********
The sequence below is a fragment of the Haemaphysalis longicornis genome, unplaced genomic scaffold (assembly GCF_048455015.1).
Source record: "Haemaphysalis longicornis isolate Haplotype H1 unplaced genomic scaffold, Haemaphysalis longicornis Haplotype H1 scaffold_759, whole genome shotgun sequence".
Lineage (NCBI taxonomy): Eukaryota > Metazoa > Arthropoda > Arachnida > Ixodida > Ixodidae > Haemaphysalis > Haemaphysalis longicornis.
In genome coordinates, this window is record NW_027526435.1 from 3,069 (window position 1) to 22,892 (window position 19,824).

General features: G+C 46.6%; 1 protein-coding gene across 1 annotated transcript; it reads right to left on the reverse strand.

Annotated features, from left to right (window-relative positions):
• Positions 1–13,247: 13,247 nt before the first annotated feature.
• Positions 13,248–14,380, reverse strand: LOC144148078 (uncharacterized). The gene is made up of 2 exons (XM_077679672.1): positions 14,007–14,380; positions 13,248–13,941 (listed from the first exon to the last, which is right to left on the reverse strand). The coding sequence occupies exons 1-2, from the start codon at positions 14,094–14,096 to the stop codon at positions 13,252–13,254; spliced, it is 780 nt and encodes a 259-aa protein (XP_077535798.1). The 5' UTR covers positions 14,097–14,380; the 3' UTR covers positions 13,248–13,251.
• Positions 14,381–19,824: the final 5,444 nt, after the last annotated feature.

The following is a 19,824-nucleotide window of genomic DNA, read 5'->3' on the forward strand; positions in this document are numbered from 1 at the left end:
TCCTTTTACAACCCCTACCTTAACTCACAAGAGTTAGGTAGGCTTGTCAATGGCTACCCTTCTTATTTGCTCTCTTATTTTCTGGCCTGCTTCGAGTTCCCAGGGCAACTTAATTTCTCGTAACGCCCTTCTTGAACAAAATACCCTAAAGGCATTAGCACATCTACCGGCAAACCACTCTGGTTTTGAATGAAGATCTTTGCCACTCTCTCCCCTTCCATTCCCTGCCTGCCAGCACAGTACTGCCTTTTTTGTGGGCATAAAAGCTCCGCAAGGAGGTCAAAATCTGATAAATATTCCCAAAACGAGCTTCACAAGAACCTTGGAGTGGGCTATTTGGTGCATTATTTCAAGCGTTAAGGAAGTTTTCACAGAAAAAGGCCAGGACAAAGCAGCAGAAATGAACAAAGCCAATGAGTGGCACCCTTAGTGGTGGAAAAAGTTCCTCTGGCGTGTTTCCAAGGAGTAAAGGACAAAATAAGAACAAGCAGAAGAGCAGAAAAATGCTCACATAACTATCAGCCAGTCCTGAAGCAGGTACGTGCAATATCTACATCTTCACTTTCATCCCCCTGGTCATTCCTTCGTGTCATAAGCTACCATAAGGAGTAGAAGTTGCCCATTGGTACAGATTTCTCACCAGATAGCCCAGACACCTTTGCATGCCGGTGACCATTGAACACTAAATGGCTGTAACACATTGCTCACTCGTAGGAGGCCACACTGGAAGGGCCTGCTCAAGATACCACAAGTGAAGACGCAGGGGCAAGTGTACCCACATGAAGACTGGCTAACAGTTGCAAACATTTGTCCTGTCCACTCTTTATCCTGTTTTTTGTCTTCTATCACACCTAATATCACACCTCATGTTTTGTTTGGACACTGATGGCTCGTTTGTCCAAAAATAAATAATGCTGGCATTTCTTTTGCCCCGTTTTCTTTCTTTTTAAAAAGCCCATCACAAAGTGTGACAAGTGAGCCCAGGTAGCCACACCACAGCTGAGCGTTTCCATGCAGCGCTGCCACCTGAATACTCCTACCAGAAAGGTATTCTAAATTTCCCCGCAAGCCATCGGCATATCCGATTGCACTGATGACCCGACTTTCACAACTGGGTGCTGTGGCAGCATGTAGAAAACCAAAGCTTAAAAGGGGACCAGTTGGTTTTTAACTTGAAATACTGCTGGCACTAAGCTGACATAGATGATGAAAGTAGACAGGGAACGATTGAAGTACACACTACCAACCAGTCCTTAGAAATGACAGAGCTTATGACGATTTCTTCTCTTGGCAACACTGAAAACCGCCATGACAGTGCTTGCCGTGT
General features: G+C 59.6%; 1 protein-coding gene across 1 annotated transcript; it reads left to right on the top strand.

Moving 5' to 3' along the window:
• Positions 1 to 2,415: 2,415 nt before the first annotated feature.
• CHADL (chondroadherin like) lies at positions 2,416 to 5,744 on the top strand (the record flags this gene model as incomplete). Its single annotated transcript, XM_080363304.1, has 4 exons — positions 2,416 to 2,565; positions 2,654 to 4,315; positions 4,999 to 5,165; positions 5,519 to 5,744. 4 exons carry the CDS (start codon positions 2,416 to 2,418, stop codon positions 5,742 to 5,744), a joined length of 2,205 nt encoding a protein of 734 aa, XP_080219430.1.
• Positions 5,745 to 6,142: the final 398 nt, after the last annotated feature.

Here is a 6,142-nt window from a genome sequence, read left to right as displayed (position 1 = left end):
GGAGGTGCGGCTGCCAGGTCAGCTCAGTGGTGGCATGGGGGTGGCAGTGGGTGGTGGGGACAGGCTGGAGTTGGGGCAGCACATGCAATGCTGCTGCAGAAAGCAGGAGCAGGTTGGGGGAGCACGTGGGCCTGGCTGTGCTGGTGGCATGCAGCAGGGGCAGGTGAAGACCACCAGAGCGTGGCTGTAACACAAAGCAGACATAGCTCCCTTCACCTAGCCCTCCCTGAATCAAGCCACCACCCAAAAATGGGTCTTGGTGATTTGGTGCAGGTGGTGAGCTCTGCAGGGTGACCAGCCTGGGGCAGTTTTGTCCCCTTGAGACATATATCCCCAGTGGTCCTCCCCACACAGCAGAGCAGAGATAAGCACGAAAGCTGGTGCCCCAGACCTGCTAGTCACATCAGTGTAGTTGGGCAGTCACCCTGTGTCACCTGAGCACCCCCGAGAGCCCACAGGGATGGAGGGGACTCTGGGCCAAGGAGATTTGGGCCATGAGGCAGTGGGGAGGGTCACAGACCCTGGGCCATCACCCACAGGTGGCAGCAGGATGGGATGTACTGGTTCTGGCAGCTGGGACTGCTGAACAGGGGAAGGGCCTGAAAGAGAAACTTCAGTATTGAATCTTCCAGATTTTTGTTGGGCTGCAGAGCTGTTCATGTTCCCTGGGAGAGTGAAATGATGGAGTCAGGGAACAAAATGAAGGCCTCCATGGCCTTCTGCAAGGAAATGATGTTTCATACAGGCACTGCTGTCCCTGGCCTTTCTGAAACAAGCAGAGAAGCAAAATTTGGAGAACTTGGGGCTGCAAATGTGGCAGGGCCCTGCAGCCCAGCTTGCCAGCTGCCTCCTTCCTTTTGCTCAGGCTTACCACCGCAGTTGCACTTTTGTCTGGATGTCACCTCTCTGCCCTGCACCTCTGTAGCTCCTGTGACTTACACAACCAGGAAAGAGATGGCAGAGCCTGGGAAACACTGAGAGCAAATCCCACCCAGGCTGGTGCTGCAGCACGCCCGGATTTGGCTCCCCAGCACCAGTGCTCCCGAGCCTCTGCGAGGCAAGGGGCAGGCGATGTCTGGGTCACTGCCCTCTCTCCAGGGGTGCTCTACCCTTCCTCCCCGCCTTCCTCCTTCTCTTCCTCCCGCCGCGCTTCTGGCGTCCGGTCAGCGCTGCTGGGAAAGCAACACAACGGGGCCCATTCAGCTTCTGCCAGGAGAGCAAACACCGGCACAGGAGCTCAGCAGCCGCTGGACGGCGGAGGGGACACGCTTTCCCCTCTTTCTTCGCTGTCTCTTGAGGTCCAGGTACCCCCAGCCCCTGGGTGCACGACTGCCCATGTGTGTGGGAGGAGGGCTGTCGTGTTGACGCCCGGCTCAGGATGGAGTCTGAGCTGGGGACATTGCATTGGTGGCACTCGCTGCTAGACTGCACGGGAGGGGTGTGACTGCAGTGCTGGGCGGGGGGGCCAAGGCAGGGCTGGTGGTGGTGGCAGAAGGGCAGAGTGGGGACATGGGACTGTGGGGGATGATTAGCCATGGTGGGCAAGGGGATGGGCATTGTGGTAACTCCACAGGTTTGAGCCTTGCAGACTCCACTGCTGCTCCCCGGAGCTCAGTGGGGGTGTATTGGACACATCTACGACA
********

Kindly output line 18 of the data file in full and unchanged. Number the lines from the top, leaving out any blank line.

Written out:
GGAGGTGCGGCTGCCAGGTCAGCTCAGTGGTGGCATGGGGGTGGCAGTGGGTGGTGGGGACAGGCTGGAGTTGGGGCAGCACATGCAATGCTGCTGCAGAAAGCAGGAGCAGGTTGGGGGAGCACGTGGGCCTGGCTGTGCTGGTGGCATGCAGCAGGGGCAGGTGAAGACCACCAGAGCGTGGCTGTAACACAAAGCAGACATAGCTCCCTTCACCTAGCCCTCCCTGAATCAAGCCACCACCCAAAAATGGGTCTTGGTGATTTGGTGCAGGTGGTGAGCTCTGCAGGGTGACCAGCCTGGGGCAGTTTTGTCCCCTTGAGACATATATCCCCAGTGGTCCTCCCCACACAGCAGAGCAGAGATAAGCACGAAAGCTGGTGCCCCAGACCTGCTAGTCACATCAGTGTAGTTGGGCAGTCACCCTGTGTCACCTGAGCACCCCCGAGAGCCCACAGGGATGGAGGGGACTCTGGGCCAAGGAGATTTGGGCCATGAGGCAGTGGGGAGGGTCACAGACCCTGGGCCATCACCCACAGGTGGCAGCAGGATGGGATGTACTGGTTCTGGCAGCTGGGACTGCTGAACAGGGGAAGGGCCTGAAAGAGAAACTTCAGTATTGAATCTTCCAGATTTTTGTTGGGCTGCAGAGCTGTTCATGTTCCCTGGGAGAGTGAAATGATGGAGTCAGGGAACAAAATGAAGGCCTCCATGGCCTTCTGCAAGGAAATGATGTTTCATACAGGCACTGCTGTCCCTGGCCTTTCTGAAACAAGCAGAGAAGCAAAATTTGGAGAACTTGGGGCTGCAAATGTGGCAGGGCCCTGCAGCCCAGCTTGCCAGCTGCCTCCTTCCTTTTGCTCAGGCTTACCACCGCAGTTGCACTTTTGTCTGGATGTCACCTCTCTGCCCTGCACCTCTGTAGCTCCTGTGACTTACACAACCAGGAAAGAGATGGCAGAGCCTGGGAAACACTGAGAGCAAATCCCACCCAGGCTGGTGCTGCAGCACGCCCGGATTTGGCTCCCCAGCACCAGTGCTCCCGAGCCTCTGCGAGGCAAGGGGCAGGCGATGTCTGGGTCACTGCCCTCTCTCCAGGGGTGCTCTACCCTTCCTCCCCGCCTTCCTCCTTCTCTTCCTCCCGCCGCGCTTCTGGCGTCCGGTCAGCGCTGCTGGGAAAGCAACACAACGGGGCCCATTCAGCTTCTGCCAGGAGAGCAAACACCGGCACAGGAGCTCAGCAGCCGCTGGACGGCGGAGGGGACACGCTTTCCCCTCTTTCTTCGCTGTCTCTTGAGGTCCAGGTACCCCCAGCCCCTGGGTGCACGACTGCCCATGTGTGTGGGAGGAGGGCTGTCGTGTTGACGCCCGGCTCAGGATGGAGTCTGAGCTGGGGACATTGCATTGGTGGCACTCGCTGCTAGACTGCACGGGAGGGGTGTGACTGCAGTGCTGGGCGGGGGGGCCAAGGCAGGGCTGGTGGTGGTGGCAGAAGGGCAGAGTGGGGACATGGGACTGTGGGGGATGATTAGCCATGGTGGGCAAGGGGATGGGCATTGTGGTAACTCCACAGGTTTGAGCCTTGCAGACTCCACTGCTGCTCCCCGGAGCTCAGTGGGGGTGTATTGGACACATCTACGACA